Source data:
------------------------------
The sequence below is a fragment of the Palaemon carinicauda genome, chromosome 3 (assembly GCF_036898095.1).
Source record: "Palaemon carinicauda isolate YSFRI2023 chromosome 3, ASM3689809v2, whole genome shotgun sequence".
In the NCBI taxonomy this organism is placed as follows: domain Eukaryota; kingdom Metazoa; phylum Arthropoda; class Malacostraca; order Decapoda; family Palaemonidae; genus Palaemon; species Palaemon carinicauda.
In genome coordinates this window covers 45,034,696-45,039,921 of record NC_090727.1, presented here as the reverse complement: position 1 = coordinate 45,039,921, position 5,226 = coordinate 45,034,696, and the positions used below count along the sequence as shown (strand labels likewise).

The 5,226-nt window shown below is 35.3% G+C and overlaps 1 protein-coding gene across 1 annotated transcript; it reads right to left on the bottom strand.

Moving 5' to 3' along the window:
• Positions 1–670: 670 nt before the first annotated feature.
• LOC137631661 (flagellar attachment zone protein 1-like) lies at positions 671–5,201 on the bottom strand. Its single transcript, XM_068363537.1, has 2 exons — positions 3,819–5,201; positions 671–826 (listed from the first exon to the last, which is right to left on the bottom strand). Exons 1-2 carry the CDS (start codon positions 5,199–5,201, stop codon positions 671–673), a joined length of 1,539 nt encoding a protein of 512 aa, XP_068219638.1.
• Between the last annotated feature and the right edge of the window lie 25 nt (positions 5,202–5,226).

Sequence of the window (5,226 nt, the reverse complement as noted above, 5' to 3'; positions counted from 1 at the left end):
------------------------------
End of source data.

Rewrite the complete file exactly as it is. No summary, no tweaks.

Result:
The sequence below is a fragment of the Palaemon carinicauda genome, chromosome 3 (assembly GCF_036898095.1).
Source record: "Palaemon carinicauda isolate YSFRI2023 chromosome 3, ASM3689809v2, whole genome shotgun sequence".
In the NCBI taxonomy this organism is placed as follows: domain Eukaryota; kingdom Metazoa; phylum Arthropoda; class Malacostraca; order Decapoda; family Palaemonidae; genus Palaemon; species Palaemon carinicauda.
In genome coordinates this window covers 45,034,696-45,039,921 of record NC_090727.1, presented here as the reverse complement: position 1 = coordinate 45,039,921, position 5,226 = coordinate 45,034,696, and the positions used below count along the sequence as shown (strand labels likewise).

The 5,226-nt window shown below is 35.3% G+C and overlaps 1 protein-coding gene across 1 annotated transcript; it reads right to left on the bottom strand.

Moving 5' to 3' along the window:
• Positions 1–670: 670 nt before the first annotated feature.
• LOC137631661 (flagellar attachment zone protein 1-like) lies at positions 671–5,201 on the bottom strand. Its single transcript, XM_068363537.1, has 2 exons — positions 3,819–5,201; positions 671–826 (listed from the first exon to the last, which is right to left on the bottom strand). Exons 1-2 carry the CDS (start codon positions 5,199–5,201, stop codon positions 671–673), a joined length of 1,539 nt encoding a protein of 512 aa, XP_068219638.1.
• Between the last annotated feature and the right edge of the window lie 25 nt (positions 5,202–5,226).

Sequence of the window (5,226 nt, the reverse complement as noted above, 5' to 3'; positions counted from 1 at the left end):